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post #6 of 6
Quote:
Originally Posted by darkdefender View Post

Holy Jenkins! I had no idea that was the ratio. 20 million vs 330 million. They should start adding a gaming section to their website to boost sales because that's just sad.

It's not much to do with marketing really, it's the average selling price. The average selling price of a PC is ~$500. While Apple sells the Mac Mini at that, the full bundles are nowhere near it. There's no way they can sell a mouse, keyboard, display and computer for $500. Even if they had a $200 24" display and a keyboard and mouse for $50, you're still at $850. PC manufacturers sell machines with very low margins on them too (typically less than 5% net) whereas Apple has healthy 20-25% net margins.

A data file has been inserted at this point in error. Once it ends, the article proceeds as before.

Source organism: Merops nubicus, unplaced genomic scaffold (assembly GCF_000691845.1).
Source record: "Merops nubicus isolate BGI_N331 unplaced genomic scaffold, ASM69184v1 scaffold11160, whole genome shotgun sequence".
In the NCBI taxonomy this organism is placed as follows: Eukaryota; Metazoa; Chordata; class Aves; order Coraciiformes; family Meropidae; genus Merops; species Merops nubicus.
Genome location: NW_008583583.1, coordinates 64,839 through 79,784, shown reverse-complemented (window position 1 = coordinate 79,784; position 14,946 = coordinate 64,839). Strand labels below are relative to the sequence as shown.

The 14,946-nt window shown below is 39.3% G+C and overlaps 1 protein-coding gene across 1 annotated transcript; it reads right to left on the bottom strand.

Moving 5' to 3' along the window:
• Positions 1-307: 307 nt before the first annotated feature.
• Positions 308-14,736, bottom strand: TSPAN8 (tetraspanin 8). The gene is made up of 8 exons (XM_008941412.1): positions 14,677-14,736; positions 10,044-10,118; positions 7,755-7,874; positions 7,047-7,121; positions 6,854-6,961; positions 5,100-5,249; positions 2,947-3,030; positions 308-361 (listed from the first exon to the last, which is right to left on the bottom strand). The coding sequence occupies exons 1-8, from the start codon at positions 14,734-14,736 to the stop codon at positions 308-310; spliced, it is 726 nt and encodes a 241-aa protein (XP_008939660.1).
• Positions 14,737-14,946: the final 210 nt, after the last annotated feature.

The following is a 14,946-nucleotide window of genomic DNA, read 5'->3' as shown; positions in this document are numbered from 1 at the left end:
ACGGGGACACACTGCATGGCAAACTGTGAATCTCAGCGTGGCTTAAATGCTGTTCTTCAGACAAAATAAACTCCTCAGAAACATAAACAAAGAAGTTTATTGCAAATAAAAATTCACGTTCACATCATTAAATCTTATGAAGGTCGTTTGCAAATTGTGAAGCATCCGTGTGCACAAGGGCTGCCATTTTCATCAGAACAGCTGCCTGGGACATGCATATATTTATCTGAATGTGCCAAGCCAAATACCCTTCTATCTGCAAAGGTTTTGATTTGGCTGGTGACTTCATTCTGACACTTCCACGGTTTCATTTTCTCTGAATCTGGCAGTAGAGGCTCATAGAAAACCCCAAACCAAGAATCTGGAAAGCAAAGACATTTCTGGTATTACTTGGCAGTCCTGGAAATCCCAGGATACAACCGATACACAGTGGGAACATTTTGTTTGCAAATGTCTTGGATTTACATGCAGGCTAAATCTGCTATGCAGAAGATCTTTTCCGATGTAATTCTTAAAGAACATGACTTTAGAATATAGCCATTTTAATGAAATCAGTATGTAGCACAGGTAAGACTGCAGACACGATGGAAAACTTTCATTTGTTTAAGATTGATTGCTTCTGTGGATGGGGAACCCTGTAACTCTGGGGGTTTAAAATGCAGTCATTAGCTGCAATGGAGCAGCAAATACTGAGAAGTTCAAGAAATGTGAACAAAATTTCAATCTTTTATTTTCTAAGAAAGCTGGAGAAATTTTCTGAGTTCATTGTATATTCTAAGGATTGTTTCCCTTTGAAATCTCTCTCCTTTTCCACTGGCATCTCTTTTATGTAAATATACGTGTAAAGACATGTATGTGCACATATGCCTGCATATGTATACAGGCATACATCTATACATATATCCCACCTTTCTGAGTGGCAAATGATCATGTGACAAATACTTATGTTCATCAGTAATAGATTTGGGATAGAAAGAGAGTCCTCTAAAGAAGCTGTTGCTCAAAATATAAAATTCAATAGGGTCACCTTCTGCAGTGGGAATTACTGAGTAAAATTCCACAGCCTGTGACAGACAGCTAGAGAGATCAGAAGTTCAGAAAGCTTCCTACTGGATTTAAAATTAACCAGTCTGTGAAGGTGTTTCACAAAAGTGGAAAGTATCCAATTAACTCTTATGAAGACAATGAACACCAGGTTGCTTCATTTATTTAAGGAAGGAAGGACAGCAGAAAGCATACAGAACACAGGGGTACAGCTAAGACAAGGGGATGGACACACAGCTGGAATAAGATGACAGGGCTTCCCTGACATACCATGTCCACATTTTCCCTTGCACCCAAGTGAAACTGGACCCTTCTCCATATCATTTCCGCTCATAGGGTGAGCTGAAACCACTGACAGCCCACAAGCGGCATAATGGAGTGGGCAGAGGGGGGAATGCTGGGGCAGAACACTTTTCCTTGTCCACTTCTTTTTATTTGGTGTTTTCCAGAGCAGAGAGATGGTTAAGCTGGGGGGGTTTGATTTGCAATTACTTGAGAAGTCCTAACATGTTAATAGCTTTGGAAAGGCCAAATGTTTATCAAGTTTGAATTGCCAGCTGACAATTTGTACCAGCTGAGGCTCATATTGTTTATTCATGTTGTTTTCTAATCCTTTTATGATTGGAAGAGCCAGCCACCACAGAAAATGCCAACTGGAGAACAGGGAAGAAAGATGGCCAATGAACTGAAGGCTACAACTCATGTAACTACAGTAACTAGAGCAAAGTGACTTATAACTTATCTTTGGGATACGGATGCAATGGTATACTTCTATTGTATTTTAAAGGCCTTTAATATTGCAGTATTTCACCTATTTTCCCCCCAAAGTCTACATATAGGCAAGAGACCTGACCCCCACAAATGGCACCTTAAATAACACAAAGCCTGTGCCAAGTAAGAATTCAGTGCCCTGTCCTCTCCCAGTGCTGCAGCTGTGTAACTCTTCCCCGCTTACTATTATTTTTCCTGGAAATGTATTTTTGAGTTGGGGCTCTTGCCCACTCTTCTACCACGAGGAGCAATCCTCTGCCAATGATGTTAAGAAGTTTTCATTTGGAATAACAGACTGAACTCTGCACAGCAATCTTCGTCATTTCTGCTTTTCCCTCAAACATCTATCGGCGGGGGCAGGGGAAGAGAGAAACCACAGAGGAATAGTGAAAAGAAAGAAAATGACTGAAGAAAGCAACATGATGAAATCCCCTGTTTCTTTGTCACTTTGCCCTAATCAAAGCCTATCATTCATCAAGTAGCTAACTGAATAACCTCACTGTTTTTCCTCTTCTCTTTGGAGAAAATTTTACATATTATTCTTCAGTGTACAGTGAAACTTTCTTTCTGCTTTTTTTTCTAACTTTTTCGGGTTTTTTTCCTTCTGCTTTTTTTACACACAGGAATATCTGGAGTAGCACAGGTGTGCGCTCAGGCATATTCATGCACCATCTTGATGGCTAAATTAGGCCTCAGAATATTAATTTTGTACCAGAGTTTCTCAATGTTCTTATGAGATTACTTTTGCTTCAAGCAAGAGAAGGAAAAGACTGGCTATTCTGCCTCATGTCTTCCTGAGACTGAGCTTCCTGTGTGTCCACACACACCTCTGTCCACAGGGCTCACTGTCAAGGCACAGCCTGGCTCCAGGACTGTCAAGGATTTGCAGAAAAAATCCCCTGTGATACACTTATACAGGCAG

The volumes do look pretty low but it's more accurate to think about owners than buyers. They gave an indication of the Mac install base last year at 66 million and said that was 3x what it was 5 years previous. This is in the region of the people who own an XBox or PS3, although people who own Macs don't all play games so there's a long way to go.

I actually think the SteamPlay idea has gone a long way towards helping boost the Mac profile for gaming. Getting simultaneous Windows and Mac digital versions is great.
Quote:
Originally Posted by SCProfessor 
Your last paragraph I agree with 100%.

I just read it over again and I'm not sure I could have possibly used the word 'possibly' more, though I suppose it's possible.